China's trade surplus reached a record of $27bn in June, an 85% increase on the surplus in June 2006. The huge increase was blamed on Chinese manufacturers rushing to fill orders before reductions in official export incentives came into force on 1 July — see this EngagingChina story for more on that.
Imports climbed 14%, showing that China is delivering on its promise to work harder to redress the balance by buying more western capital goods and technology. But the improvement was more than offset by China's formidable export machine, which went into overdrive in June as exports went up by 27%.
The surplus for the first half of the year reached $113bn, which is more than for the whole of 2005 and equal to about 8% of China's expected economic output for the first six months of this year.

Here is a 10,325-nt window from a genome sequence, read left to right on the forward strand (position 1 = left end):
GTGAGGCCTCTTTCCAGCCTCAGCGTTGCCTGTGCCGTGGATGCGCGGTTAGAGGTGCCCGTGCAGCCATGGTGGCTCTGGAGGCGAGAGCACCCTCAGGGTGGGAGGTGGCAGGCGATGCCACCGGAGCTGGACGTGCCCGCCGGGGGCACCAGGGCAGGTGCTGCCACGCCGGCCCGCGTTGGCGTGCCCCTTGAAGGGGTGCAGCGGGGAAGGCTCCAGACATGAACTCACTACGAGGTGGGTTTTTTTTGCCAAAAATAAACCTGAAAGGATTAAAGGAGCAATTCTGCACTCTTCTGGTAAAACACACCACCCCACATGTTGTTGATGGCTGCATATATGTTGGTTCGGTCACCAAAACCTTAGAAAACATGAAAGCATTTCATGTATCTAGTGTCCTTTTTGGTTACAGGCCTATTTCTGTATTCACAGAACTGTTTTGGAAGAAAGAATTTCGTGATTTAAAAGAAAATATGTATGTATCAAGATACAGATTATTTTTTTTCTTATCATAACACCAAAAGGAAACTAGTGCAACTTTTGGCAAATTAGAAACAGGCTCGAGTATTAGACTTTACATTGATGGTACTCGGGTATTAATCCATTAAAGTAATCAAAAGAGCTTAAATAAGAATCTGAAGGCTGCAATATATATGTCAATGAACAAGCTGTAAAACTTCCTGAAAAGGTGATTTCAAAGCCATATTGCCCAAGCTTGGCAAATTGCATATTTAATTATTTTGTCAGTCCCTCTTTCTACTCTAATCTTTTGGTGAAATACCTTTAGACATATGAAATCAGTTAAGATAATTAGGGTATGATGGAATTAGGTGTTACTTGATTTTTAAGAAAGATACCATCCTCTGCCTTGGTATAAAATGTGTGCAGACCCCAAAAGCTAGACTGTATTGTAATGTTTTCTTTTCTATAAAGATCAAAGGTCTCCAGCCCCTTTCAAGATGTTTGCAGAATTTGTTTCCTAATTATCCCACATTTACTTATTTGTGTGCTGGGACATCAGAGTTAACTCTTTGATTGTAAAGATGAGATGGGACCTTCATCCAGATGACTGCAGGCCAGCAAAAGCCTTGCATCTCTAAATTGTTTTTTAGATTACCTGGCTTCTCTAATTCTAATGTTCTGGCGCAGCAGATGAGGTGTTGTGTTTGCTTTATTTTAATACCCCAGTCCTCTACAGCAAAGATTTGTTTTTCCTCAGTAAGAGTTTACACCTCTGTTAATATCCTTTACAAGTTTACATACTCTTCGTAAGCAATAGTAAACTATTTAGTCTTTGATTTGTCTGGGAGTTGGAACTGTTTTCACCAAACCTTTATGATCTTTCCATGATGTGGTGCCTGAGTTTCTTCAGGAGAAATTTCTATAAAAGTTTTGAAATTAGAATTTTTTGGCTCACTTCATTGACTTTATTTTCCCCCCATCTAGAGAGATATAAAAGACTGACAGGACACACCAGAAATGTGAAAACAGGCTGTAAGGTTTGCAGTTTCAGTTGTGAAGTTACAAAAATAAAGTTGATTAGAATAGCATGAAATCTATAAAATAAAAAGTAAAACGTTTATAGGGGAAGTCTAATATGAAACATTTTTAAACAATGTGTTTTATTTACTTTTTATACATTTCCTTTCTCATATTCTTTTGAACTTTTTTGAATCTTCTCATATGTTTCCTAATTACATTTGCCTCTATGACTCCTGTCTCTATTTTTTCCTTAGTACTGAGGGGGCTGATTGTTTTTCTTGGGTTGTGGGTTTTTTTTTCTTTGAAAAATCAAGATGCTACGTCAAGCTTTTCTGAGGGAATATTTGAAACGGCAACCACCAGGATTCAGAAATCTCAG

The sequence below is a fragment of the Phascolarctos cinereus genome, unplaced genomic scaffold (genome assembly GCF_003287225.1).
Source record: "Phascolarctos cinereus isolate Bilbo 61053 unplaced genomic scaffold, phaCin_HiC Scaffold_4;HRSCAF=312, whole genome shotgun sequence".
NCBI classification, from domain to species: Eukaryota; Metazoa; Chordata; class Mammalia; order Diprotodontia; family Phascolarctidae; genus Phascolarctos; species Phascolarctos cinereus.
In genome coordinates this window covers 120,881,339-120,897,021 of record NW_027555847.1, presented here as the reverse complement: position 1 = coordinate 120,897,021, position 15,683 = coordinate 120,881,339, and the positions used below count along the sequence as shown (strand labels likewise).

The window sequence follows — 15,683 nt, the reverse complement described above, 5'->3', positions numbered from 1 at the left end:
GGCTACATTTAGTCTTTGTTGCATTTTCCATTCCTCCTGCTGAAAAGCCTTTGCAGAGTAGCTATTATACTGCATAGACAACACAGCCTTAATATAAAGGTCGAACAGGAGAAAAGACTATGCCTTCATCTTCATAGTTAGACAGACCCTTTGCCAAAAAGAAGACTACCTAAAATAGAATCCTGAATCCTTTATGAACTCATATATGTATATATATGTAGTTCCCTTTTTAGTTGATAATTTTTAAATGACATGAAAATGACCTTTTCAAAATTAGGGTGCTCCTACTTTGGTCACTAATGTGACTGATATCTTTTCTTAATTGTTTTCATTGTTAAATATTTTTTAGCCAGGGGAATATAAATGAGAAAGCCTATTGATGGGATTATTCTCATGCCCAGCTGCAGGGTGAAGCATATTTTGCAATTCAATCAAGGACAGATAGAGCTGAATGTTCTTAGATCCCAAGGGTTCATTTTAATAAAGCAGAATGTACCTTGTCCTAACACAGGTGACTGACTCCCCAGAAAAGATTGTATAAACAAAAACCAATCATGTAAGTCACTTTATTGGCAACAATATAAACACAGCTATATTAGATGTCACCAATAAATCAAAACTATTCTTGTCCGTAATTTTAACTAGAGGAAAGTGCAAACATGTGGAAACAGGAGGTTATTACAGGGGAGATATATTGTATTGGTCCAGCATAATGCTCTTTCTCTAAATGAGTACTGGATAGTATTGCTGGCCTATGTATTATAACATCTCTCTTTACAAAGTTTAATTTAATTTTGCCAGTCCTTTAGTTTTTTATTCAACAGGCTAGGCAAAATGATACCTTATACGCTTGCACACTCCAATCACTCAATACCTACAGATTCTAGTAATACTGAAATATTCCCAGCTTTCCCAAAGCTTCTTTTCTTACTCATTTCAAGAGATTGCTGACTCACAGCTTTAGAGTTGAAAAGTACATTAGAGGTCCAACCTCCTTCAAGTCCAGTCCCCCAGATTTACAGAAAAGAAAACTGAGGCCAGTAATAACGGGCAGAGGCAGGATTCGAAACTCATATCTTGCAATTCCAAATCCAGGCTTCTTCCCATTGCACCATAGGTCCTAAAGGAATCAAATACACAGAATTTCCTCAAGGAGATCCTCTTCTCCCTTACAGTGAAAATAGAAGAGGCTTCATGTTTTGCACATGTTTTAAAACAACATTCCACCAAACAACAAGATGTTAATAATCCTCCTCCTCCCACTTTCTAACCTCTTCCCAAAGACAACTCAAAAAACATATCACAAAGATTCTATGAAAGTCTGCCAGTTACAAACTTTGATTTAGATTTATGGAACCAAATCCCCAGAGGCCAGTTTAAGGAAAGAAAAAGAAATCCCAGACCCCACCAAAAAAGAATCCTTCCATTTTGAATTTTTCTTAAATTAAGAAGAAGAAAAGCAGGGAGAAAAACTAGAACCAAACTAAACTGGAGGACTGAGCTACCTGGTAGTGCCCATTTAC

The rebate cuts are among measures announced by Beijing in recent months to reduce incentives for exporters in the face of rising protectionist sentiment in the west.
Last week, the EU trade commissioner Peter Mandeslson once again warned China about the ballooning deficit with EU countries and hinted at tougher measures, which would see the US fall into the line with the more hawkish position of the US.
Mr Mandelson said Europe's trade deficit with the booming export giant is growing at an “intolerable” €15m each hour. The EU is getting increasingly frustrated with China's foot-dragging over a number of issues including intellectual property rights and discriminatory licencing procedures for western businesses that want to enter Chinese markets such as telecoms, construction and finance markets.
The EU estimates that €20 bn in trade opportunities are lost to European businesses every year because of market access barriers
More in this Times story.